We have officially completed the 20th legislative day of the 2008 Georgia General Assembly session, which signals we have passed the halfway point of the constitutionally mandated “no-more-than” 40-day legislative session.
The reconciliation budget, called the “little budget” is the document that looks at where the state stands, especially with federally-mandated Medicaid and education funding. If we are short, usually due to unanticipated growth, the General Assembly must infuse new funds to offset those required expenses. The House of Representatives took the lead in adding $53 million to help establish a state trauma care network; $6.5 million was added for the indigent care trust fund, a federally mandated program; and $15 million was added for the PeachCare health insurance program that assists working families who cannot afford health insurance.
Because of the ongoing drought conditions, we added $40 million for the development of new reservoirs. The House and Senate Appropriation Committees have put the final touches on the fiscal year 2008 reconciliation budget and will now go to a conference committee to iron out the differences. The reason we are insisting on a conference committee is to insure that the austerity cuts the governor made last year are restored to our school systems.
We continued our “war on drugs” by making trafficking of the drug Ecstasy only bailable by a judge in superior court, joining trafficking in cocaine, methamphetamine, heroine and marijuana. Ecstasy has become a drug of choice for many of our children. This bill, House Bill 960, passed unanimously.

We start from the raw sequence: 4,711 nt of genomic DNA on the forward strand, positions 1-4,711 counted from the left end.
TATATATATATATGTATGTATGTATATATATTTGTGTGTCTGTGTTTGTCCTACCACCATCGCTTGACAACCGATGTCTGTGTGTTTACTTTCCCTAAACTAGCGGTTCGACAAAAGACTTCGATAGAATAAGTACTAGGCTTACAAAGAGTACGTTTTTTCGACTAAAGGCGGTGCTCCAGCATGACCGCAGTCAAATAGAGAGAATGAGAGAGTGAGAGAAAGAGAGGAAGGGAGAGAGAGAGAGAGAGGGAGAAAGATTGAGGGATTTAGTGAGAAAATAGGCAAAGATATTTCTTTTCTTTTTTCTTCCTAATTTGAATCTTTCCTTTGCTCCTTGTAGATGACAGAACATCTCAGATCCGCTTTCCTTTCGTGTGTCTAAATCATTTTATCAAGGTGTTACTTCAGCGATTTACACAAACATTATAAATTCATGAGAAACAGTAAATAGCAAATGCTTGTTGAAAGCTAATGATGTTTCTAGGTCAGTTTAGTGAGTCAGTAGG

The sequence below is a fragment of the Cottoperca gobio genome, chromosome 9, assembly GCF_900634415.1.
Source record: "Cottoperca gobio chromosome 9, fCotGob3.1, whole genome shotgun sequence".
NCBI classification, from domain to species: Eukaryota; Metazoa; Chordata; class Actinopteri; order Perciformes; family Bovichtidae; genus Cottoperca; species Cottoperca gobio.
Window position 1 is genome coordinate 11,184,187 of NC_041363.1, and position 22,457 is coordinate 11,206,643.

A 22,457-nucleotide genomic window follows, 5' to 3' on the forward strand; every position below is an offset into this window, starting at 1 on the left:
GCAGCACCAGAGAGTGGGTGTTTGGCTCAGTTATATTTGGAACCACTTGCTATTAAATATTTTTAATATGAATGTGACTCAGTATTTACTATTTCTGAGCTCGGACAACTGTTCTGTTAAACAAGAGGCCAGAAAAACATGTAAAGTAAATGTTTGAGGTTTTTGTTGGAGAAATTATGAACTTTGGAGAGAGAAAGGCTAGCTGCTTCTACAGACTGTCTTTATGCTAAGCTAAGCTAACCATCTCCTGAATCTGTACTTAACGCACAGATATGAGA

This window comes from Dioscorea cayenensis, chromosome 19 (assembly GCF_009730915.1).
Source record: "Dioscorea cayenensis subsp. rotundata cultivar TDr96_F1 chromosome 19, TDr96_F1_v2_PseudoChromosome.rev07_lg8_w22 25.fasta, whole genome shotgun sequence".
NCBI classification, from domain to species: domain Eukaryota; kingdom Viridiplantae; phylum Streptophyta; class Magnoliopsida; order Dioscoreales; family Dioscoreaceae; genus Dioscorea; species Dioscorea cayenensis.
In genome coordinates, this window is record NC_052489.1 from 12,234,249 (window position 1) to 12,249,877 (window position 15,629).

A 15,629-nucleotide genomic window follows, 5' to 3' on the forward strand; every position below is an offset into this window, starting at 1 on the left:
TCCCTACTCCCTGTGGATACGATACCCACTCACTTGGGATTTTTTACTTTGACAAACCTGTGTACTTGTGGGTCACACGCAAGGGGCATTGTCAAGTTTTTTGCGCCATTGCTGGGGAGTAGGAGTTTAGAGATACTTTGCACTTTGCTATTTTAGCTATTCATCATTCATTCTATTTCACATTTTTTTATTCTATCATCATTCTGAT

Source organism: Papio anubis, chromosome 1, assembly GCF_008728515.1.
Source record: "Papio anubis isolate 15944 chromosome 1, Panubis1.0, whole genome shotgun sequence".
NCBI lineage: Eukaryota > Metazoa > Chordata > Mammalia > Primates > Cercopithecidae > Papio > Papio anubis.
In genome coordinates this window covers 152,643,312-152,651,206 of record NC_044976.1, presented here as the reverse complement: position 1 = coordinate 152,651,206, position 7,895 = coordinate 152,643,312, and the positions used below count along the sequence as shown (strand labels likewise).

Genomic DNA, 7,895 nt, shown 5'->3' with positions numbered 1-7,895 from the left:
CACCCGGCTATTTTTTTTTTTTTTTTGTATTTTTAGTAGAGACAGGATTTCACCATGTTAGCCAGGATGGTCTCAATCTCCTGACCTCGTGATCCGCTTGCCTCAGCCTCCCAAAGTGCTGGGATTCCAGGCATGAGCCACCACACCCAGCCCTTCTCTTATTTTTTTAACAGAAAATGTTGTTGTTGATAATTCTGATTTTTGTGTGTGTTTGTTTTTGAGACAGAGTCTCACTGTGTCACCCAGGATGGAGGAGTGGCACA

In our efforts to streamline the Department of Transportation, and make it more accountable, we unanimously passed H.B. 1123. The legislation will require the DOT commissioner to file annual reports to the General Assembly as well as the governor.
In an effort to protect our children who attend a daycare, we strengthened the law that requires daycare center directors to undergo a Georgia Crime Information Center check. The new legislation would require all employees of the daycare centers to undergo a background check both with the Georgia Crime Information Center and the National Crime Information Center. It would also require any individual 18 years of age or older who resides in a home that operates a daycare, to undergo the required background check. This bill, H.B. 904, passed 159-1.
In an effort to help our disabled military veterans, we unanimously passed Senate Bill 369 that would allow military doctors to submit affidavits stating that a service member or a veteran is disabled, regardless if the doctor is licensed to practice in Georgia.
I will continue to keep you up to date on our actions as the legislative session progresses.